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Big Data at SAS: A Spotlight Q&A with Paul Kent of SAS

Originally published January 23, 2013

This BeyeNETWORK spotlight features Ron Powell's interview with Paul Kent, SAS Vice President of Big Data. Ron and Paul discuss how SAS is approaching big data, and Paul provides examples of the insights big data can provide.
Paul, with SAS being one of the leaders in analytics, how do you define “big data” and how does it differ from what we formally considered big data?

Paul Kent: Well, my definition is actually a convenient one. I say that it's more volume or more complexity than you're comfortable with. It's that tipping point where your traditional tools and your traditional approaches are reaching some strain or the edge of their capabilities. I think that fits for a lot of folks. They would like to process more data, but they know their current tool chain can't handle it. They would like to process more data, but they know that their budget won't allow them to keep it in the technology that they currently use today. So my big data definition is that it is the situation where you've crossed some divide that your current toolset cannot help you handle. What do you think of that?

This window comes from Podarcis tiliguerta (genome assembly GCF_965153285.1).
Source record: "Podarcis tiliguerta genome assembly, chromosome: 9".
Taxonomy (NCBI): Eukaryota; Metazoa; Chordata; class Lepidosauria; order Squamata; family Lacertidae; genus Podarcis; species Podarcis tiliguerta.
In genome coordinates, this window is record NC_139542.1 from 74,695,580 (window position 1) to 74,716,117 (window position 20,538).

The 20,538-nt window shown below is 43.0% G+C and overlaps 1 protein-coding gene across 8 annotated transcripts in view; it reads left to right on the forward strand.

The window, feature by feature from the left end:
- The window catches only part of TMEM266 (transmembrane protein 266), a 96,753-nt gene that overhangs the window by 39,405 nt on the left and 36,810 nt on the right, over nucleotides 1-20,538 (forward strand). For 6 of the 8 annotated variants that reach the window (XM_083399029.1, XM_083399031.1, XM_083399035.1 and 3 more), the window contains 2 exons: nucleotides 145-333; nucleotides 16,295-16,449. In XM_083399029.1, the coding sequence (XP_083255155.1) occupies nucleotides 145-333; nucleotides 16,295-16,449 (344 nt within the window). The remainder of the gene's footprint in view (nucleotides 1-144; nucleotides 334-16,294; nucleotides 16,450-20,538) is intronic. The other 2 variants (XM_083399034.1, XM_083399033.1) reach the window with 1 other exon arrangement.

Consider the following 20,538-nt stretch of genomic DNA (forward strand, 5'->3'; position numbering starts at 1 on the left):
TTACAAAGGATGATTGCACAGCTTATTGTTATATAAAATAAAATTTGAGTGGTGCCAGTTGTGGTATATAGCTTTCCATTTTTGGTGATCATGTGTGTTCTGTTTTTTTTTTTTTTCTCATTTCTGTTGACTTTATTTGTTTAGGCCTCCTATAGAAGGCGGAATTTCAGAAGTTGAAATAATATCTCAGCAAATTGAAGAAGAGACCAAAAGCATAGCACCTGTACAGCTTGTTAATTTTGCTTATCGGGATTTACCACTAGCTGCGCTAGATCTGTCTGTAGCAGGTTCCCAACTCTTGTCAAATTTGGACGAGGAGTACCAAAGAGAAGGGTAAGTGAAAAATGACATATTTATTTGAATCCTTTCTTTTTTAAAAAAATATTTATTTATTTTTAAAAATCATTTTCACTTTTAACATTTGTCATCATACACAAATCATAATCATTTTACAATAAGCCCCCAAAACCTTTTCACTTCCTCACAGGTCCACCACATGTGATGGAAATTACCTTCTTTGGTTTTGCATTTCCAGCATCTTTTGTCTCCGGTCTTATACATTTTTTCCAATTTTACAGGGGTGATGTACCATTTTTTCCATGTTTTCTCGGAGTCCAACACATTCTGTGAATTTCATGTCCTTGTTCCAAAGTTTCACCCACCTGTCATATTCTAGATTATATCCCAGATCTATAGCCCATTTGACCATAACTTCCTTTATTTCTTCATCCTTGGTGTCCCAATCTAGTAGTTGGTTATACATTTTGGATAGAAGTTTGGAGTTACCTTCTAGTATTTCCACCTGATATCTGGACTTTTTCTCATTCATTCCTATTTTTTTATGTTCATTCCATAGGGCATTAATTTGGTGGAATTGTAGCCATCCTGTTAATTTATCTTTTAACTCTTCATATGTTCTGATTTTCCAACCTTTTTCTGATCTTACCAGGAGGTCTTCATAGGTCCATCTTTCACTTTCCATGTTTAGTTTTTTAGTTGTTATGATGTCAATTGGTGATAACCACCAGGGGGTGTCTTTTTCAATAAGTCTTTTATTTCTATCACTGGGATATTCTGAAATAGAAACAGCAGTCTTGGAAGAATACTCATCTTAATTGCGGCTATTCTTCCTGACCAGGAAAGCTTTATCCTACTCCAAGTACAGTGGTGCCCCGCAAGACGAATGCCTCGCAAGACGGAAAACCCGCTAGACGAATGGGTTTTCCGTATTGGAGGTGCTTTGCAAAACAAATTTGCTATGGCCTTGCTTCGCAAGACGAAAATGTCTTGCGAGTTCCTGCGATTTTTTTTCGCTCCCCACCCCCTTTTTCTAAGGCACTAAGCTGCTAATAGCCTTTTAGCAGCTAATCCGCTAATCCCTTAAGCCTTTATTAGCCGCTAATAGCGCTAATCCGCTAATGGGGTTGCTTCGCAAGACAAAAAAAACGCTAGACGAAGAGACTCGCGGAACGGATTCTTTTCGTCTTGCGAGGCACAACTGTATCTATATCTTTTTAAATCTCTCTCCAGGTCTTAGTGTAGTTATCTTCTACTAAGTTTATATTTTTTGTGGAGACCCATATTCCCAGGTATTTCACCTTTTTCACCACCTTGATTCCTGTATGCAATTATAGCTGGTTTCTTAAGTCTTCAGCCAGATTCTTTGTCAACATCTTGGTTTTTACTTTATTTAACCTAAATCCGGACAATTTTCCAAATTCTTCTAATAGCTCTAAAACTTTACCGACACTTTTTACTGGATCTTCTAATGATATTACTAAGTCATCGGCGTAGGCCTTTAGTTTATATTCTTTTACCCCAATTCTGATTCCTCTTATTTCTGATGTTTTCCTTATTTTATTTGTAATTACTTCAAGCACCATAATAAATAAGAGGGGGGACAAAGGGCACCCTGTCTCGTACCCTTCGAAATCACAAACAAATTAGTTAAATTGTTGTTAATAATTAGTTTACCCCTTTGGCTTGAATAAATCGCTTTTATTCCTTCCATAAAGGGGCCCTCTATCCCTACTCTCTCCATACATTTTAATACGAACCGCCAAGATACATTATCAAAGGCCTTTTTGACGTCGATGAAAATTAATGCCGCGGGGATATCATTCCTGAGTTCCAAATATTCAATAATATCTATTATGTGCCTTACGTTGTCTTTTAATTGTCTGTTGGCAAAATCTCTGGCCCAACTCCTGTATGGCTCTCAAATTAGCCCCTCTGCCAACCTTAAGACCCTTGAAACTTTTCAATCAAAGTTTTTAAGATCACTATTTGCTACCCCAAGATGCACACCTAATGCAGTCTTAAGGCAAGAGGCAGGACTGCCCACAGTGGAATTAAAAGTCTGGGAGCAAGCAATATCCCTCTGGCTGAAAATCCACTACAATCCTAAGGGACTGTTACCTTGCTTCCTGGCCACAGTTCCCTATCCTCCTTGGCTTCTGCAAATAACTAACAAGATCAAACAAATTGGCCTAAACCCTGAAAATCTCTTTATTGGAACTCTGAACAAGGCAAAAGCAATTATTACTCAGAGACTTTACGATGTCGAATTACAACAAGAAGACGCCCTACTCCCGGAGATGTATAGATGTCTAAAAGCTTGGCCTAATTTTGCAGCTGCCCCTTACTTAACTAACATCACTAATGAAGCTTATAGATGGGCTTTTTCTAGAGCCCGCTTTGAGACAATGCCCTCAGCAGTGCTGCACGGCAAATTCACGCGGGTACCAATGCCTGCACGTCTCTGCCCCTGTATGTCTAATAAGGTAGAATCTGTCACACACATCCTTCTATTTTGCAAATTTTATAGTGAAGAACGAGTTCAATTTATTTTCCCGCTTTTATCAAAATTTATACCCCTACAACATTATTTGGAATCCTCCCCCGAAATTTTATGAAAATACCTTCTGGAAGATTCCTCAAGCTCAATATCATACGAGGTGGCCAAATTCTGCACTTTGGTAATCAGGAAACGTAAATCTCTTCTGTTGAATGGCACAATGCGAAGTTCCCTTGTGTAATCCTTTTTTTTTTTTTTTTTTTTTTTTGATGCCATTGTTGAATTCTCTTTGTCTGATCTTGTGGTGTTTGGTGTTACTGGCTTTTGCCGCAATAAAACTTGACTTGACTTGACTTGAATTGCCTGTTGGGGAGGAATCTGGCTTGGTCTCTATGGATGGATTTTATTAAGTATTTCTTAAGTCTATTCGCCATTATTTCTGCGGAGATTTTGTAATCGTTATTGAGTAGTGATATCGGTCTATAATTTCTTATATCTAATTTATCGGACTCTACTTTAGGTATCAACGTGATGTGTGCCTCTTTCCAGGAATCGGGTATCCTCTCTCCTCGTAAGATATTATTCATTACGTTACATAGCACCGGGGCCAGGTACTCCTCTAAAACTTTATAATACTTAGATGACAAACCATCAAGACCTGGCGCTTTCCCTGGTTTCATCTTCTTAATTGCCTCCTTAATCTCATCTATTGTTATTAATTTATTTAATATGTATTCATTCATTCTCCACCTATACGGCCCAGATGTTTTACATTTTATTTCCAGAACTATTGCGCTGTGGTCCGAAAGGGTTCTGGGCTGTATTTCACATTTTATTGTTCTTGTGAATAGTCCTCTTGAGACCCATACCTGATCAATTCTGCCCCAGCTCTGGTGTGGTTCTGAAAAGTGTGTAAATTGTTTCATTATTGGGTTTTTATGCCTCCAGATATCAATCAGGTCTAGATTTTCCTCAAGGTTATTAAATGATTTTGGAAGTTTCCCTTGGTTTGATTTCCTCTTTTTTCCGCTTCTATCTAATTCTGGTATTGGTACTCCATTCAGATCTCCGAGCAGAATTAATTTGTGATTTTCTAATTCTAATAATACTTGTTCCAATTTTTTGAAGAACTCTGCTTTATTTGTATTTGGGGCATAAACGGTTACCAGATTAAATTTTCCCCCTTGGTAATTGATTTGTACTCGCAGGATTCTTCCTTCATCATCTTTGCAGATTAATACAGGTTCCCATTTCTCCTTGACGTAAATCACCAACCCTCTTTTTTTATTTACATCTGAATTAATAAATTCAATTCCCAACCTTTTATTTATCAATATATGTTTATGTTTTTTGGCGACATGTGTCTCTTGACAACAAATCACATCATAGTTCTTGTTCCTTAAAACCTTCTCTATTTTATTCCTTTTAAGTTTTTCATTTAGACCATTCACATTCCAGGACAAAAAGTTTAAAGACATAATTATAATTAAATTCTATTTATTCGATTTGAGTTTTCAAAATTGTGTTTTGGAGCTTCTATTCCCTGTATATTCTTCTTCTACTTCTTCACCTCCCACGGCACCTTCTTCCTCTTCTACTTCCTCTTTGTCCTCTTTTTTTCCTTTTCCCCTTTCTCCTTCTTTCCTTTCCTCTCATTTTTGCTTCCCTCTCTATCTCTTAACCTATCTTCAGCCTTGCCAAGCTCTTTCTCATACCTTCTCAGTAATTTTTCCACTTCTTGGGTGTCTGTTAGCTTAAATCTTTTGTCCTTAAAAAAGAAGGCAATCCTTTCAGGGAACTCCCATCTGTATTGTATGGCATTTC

That is an excellent definition, especially as we have now moved beyond terabytes to petabytes.

Paul Kent: Right.

So how is SAS evolving to address the new world of big data and how does your high performance analytics server fit into this picture?

Paul Kent: Well, we have to reinvest in our software. We're in a big cycle here. Every ten or so years, Dr. Goodnight challenges us to do something big with our software. The previous time, he challenged us to rewrite it from soup to nuts in the "C" language, which completely took us from the mainframe to being credible on PCs and UNIX boxes and turned out to be a pretty clever investment on his part to say, “No, I'm going to rewrite it all from the ground up to anticipate the capability of running on all these new environments.” So in the current timeframe, he's challenging us to rewrite our applications and our algorithms to run on massively parallel infrastructures.

We have to learn from our cousins in the high-performance community where they're doing weather simulation, nuclear forecasting, and trying to simulate the birth of our galaxies – the labs that do that kind of exotic computing style. We have to marry that idea up with all the advances in massive parallelism in the database world – the massively parallel databases machines and, of course Hadoop, which is a open source incarnation of the very same idea that you take your data and you spread it out across many servers and send the work down into the data of the appliance. The way we're addressing big data is to rewrite our software to adapt to live in the world of big data and use the techniques that you need to address problems of that size or that complexity.

So you're really taking away the concern about how big the data is, correct?